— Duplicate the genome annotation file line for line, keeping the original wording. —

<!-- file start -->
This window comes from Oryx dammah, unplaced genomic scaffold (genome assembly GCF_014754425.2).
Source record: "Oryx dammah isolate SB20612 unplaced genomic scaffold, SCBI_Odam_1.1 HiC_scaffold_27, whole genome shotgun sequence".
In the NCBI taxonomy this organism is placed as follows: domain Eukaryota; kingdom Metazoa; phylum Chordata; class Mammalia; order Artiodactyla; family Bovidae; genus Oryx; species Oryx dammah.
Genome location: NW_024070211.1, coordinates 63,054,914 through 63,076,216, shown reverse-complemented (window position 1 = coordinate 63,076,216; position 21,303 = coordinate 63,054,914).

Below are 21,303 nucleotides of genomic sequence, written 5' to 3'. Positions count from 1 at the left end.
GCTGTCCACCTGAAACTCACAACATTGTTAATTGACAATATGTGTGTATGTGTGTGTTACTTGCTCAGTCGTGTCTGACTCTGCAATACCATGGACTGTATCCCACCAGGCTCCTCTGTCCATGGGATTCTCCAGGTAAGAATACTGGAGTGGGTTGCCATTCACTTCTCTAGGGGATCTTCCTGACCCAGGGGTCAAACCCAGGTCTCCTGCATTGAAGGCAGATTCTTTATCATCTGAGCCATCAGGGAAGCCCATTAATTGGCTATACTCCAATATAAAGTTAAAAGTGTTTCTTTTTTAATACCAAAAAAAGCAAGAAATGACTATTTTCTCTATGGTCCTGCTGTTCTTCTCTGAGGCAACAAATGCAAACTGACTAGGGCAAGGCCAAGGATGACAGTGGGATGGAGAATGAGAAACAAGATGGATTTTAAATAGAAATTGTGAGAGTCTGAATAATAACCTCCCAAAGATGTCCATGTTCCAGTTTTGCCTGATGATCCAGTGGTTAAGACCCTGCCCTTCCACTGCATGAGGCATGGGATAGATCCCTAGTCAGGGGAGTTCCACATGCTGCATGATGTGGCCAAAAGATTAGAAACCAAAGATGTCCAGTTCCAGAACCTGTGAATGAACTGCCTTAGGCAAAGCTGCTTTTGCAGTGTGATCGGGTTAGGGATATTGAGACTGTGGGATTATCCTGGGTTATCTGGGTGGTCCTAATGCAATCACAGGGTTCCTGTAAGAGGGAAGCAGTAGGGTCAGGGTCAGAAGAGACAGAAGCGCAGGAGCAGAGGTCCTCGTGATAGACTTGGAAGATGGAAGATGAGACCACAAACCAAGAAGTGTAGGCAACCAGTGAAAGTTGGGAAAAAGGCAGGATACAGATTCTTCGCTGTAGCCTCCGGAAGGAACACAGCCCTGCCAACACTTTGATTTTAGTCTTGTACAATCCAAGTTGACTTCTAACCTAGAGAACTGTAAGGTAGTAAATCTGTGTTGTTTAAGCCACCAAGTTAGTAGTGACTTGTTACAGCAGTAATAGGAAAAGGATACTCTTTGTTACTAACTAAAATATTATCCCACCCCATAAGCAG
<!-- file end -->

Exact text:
This window comes from Oryx dammah, unplaced genomic scaffold (genome assembly GCF_014754425.2).
Source record: "Oryx dammah isolate SB20612 unplaced genomic scaffold, SCBI_Odam_1.1 HiC_scaffold_27, whole genome shotgun sequence".
In the NCBI taxonomy this organism is placed as follows: domain Eukaryota; kingdom Metazoa; phylum Chordata; class Mammalia; order Artiodactyla; family Bovidae; genus Oryx; species Oryx dammah.
Genome location: NW_024070211.1, coordinates 63,054,914 through 63,076,216, shown reverse-complemented (window position 1 = coordinate 63,076,216; position 21,303 = coordinate 63,054,914).

Below are 21,303 nucleotides of genomic sequence, written 5' to 3'. Positions count from 1 at the left end.
GCTGTCCACCTGAAACTCACAACATTGTTAATTGACAATATGTGTGTATGTGTGTGTTACTTGCTCAGTCGTGTCTGACTCTGCAATACCATGGACTGTATCCCACCAGGCTCCTCTGTCCATGGGATTCTCCAGGTAAGAATACTGGAGTGGGTTGCCATTCACTTCTCTAGGGGATCTTCCTGACCCAGGGGTCAAACCCAGGTCTCCTGCATTGAAGGCAGATTCTTTATCATCTGAGCCATCAGGGAAGCCCATTAATTGGCTATACTCCAATATAAAGTTAAAAGTGTTTCTTTTTTAATACCAAAAAAAGCAAGAAATGACTATTTTCTCTATGGTCCTGCTGTTCTTCTCTGAGGCAACAAATGCAAACTGACTAGGGCAAGGCCAAGGATGACAGTGGGATGGAGAATGAGAAACAAGATGGATTTTAAATAGAAATTGTGAGAGTCTGAATAATAACCTCCCAAAGATGTCCATGTTCCAGTTTTGCCTGATGATCCAGTGGTTAAGACCCTGCCCTTCCACTGCATGAGGCATGGGATAGATCCCTAGTCAGGGGAGTTCCACATGCTGCATGATGTGGCCAAAAGATTAGAAACCAAAGATGTCCAGTTCCAGAACCTGTGAATGAACTGCCTTAGGCAAAGCTGCTTTTGCAGTGTGATCGGGTTAGGGATATTGAGACTGTGGGATTATCCTGGGTTATCTGGGTGGTCCTAATGCAATCACAGGGTTCCTGTAAGAGGGAAGCAGTAGGGTCAGGGTCAGAAGAGACAGAAGCGCAGGAGCAGAGGTCCTCGTGATAGACTTGGAAGATGGAAGATGAGACCACAAACCAAGAAGTGTAGGCAACCAGTGAAAGTTGGGAAAAAGGCAGGATACAGATTCTTCGCTGTAGCCTCCGGAAGGAACACAGCCCTGCCAACACTTTGATTTTAGTCTTGTACAATCCAAGTTGACTTCTAACCTAGAGAACTGTAAGGTAGTAAATCTGTGTTGTTTAAGCCACCAAGTTAGTAGTGACTTGTTACAGCAGTAATAGGAAAAGGATACTCTTTGTTACTAACTAAAATATTATCCCACCCCATAAGCAG